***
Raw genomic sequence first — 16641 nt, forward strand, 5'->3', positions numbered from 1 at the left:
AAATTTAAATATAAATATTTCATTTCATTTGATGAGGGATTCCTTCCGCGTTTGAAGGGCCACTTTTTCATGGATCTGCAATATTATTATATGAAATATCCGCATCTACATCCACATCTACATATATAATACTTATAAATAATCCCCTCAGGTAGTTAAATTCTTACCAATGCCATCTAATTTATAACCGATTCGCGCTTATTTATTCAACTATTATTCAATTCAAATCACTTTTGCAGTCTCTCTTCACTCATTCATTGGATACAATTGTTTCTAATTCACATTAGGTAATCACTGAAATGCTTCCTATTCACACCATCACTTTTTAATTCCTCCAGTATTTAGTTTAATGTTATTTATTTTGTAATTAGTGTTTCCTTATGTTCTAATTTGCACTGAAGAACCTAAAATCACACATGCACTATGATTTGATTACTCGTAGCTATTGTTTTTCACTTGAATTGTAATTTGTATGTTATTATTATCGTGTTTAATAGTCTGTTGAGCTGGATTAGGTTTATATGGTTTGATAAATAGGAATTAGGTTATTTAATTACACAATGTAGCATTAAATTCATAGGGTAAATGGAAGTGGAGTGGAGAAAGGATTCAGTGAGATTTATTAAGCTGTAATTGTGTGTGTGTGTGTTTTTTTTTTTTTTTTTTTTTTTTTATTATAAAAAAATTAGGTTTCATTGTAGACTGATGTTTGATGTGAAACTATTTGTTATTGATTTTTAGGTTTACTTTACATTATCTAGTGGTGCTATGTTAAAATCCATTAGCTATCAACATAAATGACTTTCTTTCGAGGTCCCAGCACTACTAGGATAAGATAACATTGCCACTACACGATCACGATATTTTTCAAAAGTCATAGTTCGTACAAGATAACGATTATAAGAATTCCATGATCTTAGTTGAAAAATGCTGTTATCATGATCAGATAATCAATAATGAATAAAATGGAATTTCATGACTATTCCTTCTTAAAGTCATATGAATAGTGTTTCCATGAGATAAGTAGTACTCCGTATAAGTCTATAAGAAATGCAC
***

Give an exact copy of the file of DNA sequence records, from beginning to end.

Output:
Raw genomic sequence first — 16641 nt, forward strand, 5'->3', positions numbered from 1 at the left:
AAATTTAAATATAAATATTTCATTTCATTTGATGAGGGATTCCTTCCGCGTTTGAAGGGCCACTTTTTCATGGATCTGCAATATTATTATATGAAATATCCGCATCTACATCCACATCTACATATATAATACTTATAAATAATCCCCTCAGGTAGTTAAATTCTTACCAATGCCATCTAATTTATAACCGATTCGCGCTTATTTATTCAACTATTATTCAATTCAAATCACTTTTGCAGTCTCTCTTCACTCATTCATTGGATACAATTGTTTCTAATTCACATTAGGTAATCACTGAAATGCTTCCTATTCACACCATCACTTTTTAATTCCTCCAGTATTTAGTTTAATGTTATTTATTTTGTAATTAGTGTTTCCTTATGTTCTAATTTGCACTGAAGAACCTAAAATCACACATGCACTATGATTTGATTACTCGTAGCTATTGTTTTTCACTTGAATTGTAATTTGTATGTTATTATTATCGTGTTTAATAGTCTGTTGAGCTGGATTAGGTTTATATGGTTTGATAAATAGGAATTAGGTTATTTAATTACACAATGTAGCATTAAATTCATAGGGTAAATGGAAGTGGAGTGGAGAAAGGATTCAGTGAGATTTATTAAGCTGTAATTGTGTGTGTGTGTGTTTTTTTTTTTTTTTTTTTTTTTTTATTATAAAAAAATTAGGTTTCATTGTAGACTGATGTTTGATGTGAAACTATTTGTTATTGATTTTTAGGTTTACTTTACATTATCTAGTGGTGCTATGTTAAAATCCATTAGCTATCAACATAAATGACTTTCTTTCGAGGTCCCAGCACTACTAGGATAAGATAACATTGCCACTACACGATCACGATATTTTTCAAAAGTCATAGTTCGTACAAGATAACGATTATAAGAATTCCATGATCTTAGTTGAAAAATGCTGTTATCATGATCAGATAATCAATAATGAATAAAATGGAATTTCATGACTATTCCTTCTTAAAGTCATATGAATAGTGTTTCCATGAGATAAGTAGTACTCCGTATAAGTCTATAAGAAATGCAC